"The NCAA formulas used to determine student-athlete stipends are not appropriate," USC Athletic Director Pat Haden said to USCTrojans.com. "Having interviewed 15 different athletes and broken down their stipend against their bills, they are left with about $5 per day for food. I just do not think that is right."
Haden estimates that the additional "cost-of-attendance" stipends, being called "pay-for-play" by many, that have been discussed throughout Division I athletics this summer would see his athletes receiving an additional $3,300 or so per year. That number would not be the same for every school, as the cost of living, and therefore the cost of attendance, are notably lower at rural schools.
For a number of athletics programs, the cost of an additional $2,500 to $3,500 per athlete seem small until you recognize that Title IX and other regulatory concerns would likely leave schools paying out that sum to every student attending on an athletic scholarship. That means that women's water polo players would get the same deal as five-star men's basketball recruits.
While some have spent the summer months since the Big Ten first proposed the rule change debating it's merits -- it could be a slippery slope back to the Sinful Seven era of player payments -- others have wondered just how affordable the system would be. For schools like Ohio State and Texas, that generate truck-fulls of cash in excess of their athletics expenses on an annual basis, the decision to pay out a few extra million dollars per year is not one that would cause a university president or A.D. to lose sleep. For the vast majority of Division I athletics departments that don't turn a profit, however, a move toward such a system could make them see red (ink).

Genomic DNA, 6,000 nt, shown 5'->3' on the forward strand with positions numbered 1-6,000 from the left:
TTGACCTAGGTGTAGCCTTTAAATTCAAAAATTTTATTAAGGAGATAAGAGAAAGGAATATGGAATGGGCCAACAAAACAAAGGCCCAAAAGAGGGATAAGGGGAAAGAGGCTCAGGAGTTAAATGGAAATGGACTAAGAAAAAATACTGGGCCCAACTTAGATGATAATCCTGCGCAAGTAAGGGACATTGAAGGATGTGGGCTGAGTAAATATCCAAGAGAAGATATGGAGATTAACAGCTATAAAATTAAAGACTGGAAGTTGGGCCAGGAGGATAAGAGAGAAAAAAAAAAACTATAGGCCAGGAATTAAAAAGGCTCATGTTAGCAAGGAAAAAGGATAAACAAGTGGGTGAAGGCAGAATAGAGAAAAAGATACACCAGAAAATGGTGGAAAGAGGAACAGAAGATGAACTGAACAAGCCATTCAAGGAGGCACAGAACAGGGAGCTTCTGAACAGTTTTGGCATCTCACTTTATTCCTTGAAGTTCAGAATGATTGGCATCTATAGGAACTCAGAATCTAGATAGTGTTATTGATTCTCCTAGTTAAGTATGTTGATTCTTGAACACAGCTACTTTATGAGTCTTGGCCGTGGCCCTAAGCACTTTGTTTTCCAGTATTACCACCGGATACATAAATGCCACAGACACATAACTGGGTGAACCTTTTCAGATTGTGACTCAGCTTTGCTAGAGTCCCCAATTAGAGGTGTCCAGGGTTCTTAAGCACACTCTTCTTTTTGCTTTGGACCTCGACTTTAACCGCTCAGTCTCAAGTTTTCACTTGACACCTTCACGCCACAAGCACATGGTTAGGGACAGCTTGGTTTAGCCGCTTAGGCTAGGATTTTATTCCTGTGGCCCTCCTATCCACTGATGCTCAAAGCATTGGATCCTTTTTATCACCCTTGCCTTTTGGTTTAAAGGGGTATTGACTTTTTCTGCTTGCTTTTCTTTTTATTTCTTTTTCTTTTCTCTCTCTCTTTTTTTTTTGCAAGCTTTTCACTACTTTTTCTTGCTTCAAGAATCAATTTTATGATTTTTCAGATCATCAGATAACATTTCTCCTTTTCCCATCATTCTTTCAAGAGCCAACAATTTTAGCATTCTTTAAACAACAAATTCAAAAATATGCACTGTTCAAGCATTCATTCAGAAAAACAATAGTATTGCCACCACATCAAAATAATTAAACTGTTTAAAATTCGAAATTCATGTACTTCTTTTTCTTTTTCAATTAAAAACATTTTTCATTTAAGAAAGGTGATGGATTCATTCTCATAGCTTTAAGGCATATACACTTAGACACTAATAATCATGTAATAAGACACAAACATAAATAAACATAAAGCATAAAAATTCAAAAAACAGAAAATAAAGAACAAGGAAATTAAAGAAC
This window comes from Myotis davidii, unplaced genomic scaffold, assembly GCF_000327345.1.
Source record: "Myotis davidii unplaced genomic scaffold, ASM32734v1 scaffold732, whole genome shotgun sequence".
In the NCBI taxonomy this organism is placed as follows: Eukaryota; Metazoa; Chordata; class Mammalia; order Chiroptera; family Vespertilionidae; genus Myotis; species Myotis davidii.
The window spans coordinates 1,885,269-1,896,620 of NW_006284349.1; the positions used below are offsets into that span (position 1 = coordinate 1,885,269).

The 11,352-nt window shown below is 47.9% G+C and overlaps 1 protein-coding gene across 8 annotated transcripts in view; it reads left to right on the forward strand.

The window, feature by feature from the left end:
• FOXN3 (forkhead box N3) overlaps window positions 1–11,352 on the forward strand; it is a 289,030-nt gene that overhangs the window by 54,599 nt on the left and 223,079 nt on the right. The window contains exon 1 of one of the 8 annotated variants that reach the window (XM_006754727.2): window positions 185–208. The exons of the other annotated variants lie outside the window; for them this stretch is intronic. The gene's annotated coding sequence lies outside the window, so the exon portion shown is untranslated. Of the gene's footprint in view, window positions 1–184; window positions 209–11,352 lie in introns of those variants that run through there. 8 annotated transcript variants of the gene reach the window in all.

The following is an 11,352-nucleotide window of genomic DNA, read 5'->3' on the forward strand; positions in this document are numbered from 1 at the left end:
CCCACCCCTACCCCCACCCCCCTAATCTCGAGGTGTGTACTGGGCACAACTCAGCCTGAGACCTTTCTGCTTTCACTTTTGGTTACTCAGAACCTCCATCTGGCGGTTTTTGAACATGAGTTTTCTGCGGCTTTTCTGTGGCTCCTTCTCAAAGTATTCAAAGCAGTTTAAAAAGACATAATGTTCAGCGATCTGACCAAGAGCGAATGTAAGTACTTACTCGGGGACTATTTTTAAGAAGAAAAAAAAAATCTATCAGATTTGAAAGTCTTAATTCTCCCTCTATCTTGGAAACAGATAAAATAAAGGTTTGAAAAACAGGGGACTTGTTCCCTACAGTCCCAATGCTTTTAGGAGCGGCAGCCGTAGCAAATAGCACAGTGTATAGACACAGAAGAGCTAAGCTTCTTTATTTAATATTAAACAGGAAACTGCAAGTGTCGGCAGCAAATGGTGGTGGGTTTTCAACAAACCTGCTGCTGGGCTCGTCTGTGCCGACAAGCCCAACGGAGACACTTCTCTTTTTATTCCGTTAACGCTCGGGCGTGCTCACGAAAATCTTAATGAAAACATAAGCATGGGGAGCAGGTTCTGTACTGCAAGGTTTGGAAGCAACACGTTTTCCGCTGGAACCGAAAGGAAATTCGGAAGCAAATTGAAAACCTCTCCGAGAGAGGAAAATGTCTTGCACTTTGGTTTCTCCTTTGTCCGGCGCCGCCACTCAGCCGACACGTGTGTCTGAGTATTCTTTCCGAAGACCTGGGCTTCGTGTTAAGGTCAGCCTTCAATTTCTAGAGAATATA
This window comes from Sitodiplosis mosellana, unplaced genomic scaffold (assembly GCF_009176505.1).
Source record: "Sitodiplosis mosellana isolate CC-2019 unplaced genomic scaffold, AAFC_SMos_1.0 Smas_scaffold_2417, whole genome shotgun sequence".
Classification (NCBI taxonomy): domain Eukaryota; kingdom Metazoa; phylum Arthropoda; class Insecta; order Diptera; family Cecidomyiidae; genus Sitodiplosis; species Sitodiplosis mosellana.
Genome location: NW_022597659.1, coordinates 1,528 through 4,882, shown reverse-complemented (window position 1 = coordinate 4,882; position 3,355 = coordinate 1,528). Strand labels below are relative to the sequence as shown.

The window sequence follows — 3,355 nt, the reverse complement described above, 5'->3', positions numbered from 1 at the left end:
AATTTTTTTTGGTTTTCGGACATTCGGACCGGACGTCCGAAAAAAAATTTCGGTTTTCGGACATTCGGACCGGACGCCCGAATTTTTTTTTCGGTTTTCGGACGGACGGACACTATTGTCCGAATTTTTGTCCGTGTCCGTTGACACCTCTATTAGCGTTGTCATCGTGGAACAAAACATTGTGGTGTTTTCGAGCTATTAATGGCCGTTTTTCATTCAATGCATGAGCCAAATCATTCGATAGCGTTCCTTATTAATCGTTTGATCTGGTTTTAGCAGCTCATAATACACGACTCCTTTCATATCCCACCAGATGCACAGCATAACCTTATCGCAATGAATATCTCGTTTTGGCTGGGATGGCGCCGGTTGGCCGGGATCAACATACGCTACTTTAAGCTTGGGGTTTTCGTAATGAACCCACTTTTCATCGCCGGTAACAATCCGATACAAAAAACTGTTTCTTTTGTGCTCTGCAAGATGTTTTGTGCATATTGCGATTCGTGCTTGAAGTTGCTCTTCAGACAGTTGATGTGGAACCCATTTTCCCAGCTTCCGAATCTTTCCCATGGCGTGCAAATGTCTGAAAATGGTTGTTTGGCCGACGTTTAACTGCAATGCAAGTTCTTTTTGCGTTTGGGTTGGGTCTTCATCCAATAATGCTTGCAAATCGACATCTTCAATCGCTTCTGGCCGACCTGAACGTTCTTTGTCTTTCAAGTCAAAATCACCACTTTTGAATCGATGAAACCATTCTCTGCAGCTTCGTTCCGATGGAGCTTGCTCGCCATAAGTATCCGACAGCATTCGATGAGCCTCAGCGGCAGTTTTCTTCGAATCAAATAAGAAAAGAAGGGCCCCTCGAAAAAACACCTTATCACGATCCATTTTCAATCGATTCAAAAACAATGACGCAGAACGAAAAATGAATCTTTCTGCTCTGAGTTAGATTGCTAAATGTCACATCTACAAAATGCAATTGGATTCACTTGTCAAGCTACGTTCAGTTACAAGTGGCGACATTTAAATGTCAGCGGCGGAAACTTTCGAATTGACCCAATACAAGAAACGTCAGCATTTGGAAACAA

According to the University of Washington, who sponsor 19 varsity teams, the cost of pay-for-play could be as much as an addition $1million per year. Larger athletics departments would see even bigger expenditures.
Villanova does not have an official position on the issue. A university representative tells VUhoops that, "we will continue to gather all the information and details on the proposal before coming to a final conclusion on where we stand."
There is a lot of gathering to do, since no single proposal or system has been detailed at this point. We don't know if it would affect FCS football -- the members of which generally look to limit cost exposure -- or whether additional money would be made available to students currently receiving partial scholarships, or even how the cost of attendance would be calculated.
When asking for the current financial numbers and scholarship counts for Villanova athletics, we were referred to the most recent EADA (Federal Department of Education) report from Villanova. From that we learned that Villanova claims over 600 participants in varsity athletics (somewhat inflated by individuals who may participate on multiple teams), and that the total value of student aid to athletes is $9,301,676 in the latest report.